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'Idol' drama hurts so good — but it does hurt

Watching American Idol these days is like suffering through the most dysfunctional relationship I've ever had.

At first, I'll admit, it was hate at first sight — as demonstrated by a passionate 2002 column nailing Idol as "a gussied up, lip-synching carnival that passes off children who can warble an Elton John tune as artists worthy of a recording contract."

Anyone who met their future mate in negative circumstances can relate.

Back then, reality TV was foisting a new breed of celebrity on the world — average people famous mostly for being famous. Idol seemed to mint a particular brand of dewy-eyed karaoke vocalist, epitomized by expert-yet-bland former bar-band singer Kelly Clarkson.

Who knew she'd wind up as one of the best performers American Idol ever produced?

But what later warmed the heart of this professional crank was a growing sense that, whatever shenanigans producers pulled to influence the show, viewers mostly voted for the best singers.

It's why R&B-influenced belters Taylor Hicks and Ruben Studdard took the top prize in Seasons 5 and 2, even though people eliminated earlier — rocker Chris Daughtry, popster Clay Aiken — were more marketable to a mass audience.

Last year, if you overlook the too-long stay of teen dream Sanjaya Malakar, the best singers landed among the Top 4. This year started out that way, with also-rans David Hernandez, Amanda Overmyer and Ramiele Malubay handed their walking papers at just the right time.

Perhaps Idol can reclaim my heart, I thought, watching the two Davids — Cook and Archuleta — blossom into the show's strongest performers.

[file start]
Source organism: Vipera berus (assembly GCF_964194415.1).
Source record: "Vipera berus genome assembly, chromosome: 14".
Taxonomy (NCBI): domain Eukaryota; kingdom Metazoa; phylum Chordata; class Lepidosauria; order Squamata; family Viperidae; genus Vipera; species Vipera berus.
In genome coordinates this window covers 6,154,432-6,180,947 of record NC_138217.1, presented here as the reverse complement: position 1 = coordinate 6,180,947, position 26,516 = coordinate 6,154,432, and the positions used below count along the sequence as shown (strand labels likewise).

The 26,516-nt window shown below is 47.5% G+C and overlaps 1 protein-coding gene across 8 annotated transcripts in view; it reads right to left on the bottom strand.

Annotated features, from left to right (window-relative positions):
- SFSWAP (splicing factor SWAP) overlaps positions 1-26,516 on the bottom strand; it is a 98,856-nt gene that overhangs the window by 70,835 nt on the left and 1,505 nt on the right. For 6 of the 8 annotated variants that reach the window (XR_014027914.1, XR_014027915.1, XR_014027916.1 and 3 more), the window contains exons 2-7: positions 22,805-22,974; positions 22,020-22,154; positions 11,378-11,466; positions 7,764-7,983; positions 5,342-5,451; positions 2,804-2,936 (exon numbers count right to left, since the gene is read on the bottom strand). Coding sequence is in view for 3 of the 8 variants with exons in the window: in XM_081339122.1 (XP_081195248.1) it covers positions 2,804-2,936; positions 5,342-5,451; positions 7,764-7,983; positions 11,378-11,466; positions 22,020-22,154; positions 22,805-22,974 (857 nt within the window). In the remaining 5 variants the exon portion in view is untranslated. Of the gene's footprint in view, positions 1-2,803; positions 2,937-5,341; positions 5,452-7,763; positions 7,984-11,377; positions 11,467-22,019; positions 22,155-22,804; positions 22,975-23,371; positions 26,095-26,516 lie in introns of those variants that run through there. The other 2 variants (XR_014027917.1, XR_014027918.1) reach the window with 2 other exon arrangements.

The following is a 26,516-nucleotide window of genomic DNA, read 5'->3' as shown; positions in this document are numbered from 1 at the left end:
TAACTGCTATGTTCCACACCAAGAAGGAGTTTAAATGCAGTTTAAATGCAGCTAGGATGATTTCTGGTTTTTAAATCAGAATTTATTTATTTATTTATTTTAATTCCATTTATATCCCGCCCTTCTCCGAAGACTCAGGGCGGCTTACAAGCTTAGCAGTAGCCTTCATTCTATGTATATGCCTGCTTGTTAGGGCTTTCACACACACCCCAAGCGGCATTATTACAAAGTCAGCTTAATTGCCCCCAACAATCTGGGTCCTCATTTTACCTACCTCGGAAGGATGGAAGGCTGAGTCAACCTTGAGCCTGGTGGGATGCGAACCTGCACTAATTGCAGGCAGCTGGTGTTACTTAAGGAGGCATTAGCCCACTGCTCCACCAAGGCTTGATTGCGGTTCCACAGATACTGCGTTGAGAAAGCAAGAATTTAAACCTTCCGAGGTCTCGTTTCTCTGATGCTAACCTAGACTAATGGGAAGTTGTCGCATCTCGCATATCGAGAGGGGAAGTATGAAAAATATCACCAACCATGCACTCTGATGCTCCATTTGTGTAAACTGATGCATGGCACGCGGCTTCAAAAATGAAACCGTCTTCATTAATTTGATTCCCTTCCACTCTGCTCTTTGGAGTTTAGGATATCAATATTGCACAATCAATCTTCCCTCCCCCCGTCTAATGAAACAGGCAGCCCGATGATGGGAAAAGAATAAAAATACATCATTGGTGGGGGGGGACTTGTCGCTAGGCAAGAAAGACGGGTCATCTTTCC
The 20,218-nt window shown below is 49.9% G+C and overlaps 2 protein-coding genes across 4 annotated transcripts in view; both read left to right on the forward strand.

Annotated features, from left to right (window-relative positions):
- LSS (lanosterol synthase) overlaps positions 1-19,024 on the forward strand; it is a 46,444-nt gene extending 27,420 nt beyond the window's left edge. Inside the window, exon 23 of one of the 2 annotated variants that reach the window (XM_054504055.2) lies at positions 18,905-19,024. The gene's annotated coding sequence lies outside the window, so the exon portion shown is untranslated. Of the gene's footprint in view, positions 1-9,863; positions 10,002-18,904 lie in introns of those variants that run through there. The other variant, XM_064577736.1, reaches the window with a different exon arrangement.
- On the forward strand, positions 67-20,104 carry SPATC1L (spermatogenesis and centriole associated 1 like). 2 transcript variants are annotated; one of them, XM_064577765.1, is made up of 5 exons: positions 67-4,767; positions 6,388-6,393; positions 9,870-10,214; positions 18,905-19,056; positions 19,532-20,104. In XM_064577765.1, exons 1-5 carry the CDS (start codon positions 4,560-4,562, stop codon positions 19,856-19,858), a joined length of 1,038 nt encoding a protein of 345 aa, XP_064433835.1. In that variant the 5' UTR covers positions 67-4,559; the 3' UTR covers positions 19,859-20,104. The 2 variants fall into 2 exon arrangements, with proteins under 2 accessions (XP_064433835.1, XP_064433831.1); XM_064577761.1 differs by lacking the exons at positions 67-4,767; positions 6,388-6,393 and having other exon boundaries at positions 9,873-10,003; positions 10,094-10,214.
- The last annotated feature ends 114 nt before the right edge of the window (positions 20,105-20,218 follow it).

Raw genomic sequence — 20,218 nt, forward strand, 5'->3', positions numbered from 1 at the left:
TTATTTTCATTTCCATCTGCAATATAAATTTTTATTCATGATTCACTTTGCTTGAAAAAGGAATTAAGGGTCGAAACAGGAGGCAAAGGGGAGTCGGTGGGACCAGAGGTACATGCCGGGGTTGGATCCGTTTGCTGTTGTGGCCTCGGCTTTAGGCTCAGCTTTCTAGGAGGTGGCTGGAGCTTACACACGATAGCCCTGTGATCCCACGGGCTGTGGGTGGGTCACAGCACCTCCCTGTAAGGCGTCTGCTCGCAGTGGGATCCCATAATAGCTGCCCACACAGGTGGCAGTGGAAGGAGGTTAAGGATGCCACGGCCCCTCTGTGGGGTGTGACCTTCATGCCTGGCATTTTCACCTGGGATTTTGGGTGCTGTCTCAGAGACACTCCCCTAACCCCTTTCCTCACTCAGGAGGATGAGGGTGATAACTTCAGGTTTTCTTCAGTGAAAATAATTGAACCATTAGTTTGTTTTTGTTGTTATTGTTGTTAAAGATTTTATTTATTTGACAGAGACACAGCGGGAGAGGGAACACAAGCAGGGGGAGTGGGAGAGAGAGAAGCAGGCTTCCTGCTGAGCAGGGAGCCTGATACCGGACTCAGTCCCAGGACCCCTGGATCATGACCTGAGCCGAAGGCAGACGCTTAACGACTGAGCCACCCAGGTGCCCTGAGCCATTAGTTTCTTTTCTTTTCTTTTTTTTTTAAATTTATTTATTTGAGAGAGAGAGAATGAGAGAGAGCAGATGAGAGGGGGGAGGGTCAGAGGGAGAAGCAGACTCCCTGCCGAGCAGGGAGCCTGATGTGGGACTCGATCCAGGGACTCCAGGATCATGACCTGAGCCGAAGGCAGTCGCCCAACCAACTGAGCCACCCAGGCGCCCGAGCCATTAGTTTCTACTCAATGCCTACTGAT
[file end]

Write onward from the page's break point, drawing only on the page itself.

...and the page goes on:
But then, like any undependable partner, Idol lurched into questionable behavior that leaves me perched again on the cusp of hate. Here's my list of no-nos that have turned me against TV's highest-rated show:

1. I can't stand the judges. I know Randy Jackson and Paula Abdul are mostly space-saving distractions, and Simon Cowell modulates his mostly spot-on criticism to favor the artists he hopes to sign to his record label.

Still, Idol often feels like watching an abusive parent tackle an unlucky child, with Cowell last week criticizing Syesha Mercado for a too-faithful cover of a Tina Turner song, then praising her for nailing a Sam Cooke cover.

2. The show hates R&B. Well aware that its core audience loves rock and country more than soul, Idol seemed determined to weed out contestants with too much R&B in their sound, with Cowell's most withering comments reserved for those who dared do straight-up funky stuff. Hernandez, Chikeze Eze and Mercado all took heavy voting hits when they indulged their R&B jones.

3. Voters stopped ejecting the worst singers. This has happened in past Idol seasons, but usually before the contest gets down to real talent.

This year, one of the show's best singers, Carly Smithson, took the long walk before dreadlocked mediocrity Jason Castro — who performed so badly last week, he seemed to be begging voters to free him from the contest. Fortunately, they listened.

Castro is the interloper whose inexplicable success nearly severed my bond with Idol this year. Even though I've been predicting a win by one of the Davids for weeks, I wasn't sure I cared anymore.

But then, viewers sent the cutie-pie vocal train wreck packing after performances so bad, even his teenybopper fan legion had to let him go.

Now, it's down to Mercado's showy theatrics, Cook's mousy rocker poses and Archuleta's earnest teen idol soul touches. I'm hooked again.

That's the thing about relationships you know are no good: Sometimes you just can't help coming back for more.

Eric Deggans can be reached at or (727) 893-8521. See his blog at


American Idol

Airs at 8 tonight on
WTVT-Ch. 13.

'Idol' drama hurts so good — but it does hurt 05/12/08 [Last modified: Wednesday, May 14, 2008 5:23pm]
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